Belgium in Europe is a lovely country that is missed by many international tourists. My sister lives reasonably close by and often spends a weekend in Brussels, the main capital of the country. With stunning historic buildings, delicious food and interesting artwork, there are lots of things to see and do in this amazing city. I have therefore created this handy 2-day Brussels itinerary for you if you are planning to check out this city.
This vibrant city is known for being many things at once, and that versatility extends to its attractions. A statue of a boy peeing, the Atomium and the Grand Palace are just a couple of those attractions that you can check out when in Brussels.
So, in this post, I will show you some of the best things to do in Brussels, but also what food to get, where to stay, how to get around and much more all compacted into a 2-day Brussels itinerary.
ABOUT BRUSSEL | SOME BASIC INFORMATION
I always love sharing and researching cities when I write a post about it. This is, of course, also the case for this Brussels post. Underneath you can find some general information about this city. What currency they use, the languages they speak, the best time to visit and where to stay can all be found below.
Money and Prices
The currency in Brussels is the Euro, as Belgium is part of the European Union. As it is home to the EU parliament, the city attracts a lot of business travelers. Meaning, it is more expensive, as it caters for the most part to this traveler’s group. Additionally, everyday items like transportation and food can be a bit rough on the budget.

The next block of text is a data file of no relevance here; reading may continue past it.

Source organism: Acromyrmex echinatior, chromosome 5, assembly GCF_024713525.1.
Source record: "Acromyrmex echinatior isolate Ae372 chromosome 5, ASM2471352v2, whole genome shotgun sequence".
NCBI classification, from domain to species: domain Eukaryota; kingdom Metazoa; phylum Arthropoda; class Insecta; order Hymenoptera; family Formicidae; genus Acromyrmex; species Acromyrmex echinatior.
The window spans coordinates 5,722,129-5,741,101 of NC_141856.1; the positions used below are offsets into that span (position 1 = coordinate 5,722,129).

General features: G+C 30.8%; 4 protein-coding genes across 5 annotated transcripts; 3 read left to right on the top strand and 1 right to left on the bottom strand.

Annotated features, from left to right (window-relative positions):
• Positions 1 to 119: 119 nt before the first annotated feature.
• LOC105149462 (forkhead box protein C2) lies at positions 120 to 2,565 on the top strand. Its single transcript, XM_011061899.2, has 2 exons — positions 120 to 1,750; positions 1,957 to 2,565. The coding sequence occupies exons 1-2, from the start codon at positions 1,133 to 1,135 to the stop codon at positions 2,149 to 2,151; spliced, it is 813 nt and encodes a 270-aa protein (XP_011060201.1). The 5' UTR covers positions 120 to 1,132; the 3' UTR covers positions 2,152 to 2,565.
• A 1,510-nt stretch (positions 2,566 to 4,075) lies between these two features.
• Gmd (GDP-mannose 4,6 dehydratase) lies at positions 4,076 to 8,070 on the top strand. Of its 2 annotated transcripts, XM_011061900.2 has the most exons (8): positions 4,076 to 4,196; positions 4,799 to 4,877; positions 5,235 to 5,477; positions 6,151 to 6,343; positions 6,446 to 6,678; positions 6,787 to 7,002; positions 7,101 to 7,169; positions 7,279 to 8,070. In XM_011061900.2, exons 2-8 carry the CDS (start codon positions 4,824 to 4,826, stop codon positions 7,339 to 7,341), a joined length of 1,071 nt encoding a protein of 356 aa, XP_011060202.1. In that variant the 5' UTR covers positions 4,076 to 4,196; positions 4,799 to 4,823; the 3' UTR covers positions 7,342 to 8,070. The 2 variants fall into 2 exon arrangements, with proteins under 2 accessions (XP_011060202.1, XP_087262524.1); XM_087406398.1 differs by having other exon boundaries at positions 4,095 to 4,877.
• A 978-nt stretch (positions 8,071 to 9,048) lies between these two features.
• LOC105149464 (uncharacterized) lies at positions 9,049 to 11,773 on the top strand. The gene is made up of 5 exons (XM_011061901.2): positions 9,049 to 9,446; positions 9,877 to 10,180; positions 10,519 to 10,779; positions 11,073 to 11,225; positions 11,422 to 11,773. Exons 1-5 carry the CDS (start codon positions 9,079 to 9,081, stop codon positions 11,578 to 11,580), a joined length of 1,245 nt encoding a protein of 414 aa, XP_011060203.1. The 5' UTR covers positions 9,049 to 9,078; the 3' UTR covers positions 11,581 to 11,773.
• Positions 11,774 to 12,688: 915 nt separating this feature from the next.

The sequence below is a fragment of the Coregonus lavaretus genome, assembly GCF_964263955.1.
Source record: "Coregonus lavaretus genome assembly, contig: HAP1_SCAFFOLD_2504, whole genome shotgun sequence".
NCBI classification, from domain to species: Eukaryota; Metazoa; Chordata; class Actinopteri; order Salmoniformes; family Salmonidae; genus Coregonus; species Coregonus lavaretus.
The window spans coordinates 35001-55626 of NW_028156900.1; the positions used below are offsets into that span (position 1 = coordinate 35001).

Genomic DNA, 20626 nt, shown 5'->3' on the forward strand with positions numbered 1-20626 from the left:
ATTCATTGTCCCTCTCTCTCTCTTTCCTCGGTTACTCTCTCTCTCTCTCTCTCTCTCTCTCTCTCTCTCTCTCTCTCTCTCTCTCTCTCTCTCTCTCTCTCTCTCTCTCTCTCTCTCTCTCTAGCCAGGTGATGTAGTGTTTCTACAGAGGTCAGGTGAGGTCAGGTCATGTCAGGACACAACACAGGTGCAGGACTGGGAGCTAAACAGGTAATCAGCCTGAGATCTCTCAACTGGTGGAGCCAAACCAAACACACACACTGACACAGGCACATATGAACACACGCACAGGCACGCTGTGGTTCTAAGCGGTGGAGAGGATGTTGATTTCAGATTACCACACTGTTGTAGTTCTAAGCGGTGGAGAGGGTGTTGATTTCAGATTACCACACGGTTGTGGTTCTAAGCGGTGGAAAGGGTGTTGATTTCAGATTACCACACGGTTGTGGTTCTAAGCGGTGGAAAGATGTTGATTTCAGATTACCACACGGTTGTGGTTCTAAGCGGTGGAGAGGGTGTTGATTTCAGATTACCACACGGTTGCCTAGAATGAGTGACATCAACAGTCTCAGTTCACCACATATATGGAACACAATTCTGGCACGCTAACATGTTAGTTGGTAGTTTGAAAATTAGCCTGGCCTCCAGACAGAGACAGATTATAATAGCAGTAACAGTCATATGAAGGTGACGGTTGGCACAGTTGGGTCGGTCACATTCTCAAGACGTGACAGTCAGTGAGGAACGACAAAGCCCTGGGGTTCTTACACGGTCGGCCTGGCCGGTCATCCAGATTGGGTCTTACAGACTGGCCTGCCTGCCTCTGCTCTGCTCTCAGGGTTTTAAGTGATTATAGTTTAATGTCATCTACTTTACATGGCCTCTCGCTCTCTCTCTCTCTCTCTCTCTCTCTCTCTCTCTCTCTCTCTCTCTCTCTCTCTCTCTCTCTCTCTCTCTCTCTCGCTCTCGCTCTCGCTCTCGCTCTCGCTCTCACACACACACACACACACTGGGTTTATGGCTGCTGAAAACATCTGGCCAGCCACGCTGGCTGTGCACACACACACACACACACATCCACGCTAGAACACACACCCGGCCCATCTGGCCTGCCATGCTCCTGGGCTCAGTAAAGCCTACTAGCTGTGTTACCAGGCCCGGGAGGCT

Past travelers have spent, on average, € 25, – on meals for one day and € 13,- on local transportation. Wich is $40 AUD for meals and $ 20 AUD for transportation.
Double rooms in Brussels go for as little as $ 23,- AUD but the average price is $225,- AUD. 3-star hotels are available from $112,- AUD and 4-star hotels from $147,- AUD (Of course, accommodation prices vary, so make sure to do some research before booking)
Brussels is officially bilingual, but French is much wider used than Flemish. People generally understand and speak English. And, of course, Brussels is very multicultural, since it is the home of the EU commission and administration.
Underneath are just a couple of handy words in French, just in case you need it:
- Hello/hi: Bonjour (bon-zhour)
- Thank you: Merci (mair-see)
- Bye: Au revoir (oh-reu-vwar)
- I don’t understand: Je ne comprends pas (zheu neu kompron par )
- I don’t speak French: Je ne parle pas français (zheu neu parl par fron-say )
- Please: S’il vous plaît (see-voo-play)
Best times to visit Brussels
Whether you are planning to visit in summer or winter, Brussels has its charms all year-round.
In my personal opinion, the best time to visit the city is from June to August, when the weather is mild, and the trees are luscious green.
On average the weather year-round is pretty chilly and damp. And summer temperatures usually don’t climb much higher than 30 degrees.
Spring and fall are considered shoulder seasons that see fewer tourists and cooler temperatures, with average highs hovering in the 10 degrees.
|Time Zone||GMT/UTC +1|
|Electricity||Type C two-prong plug. Electrical power in Belgium and in most of Western Europe runs on a cycle of 50hz, and a voltage of 230 Volt, alternating current.|
|Tipping||Like in most of Europe, tipping isn’t generally expected. However, it’s polite to leave extra change or round up.|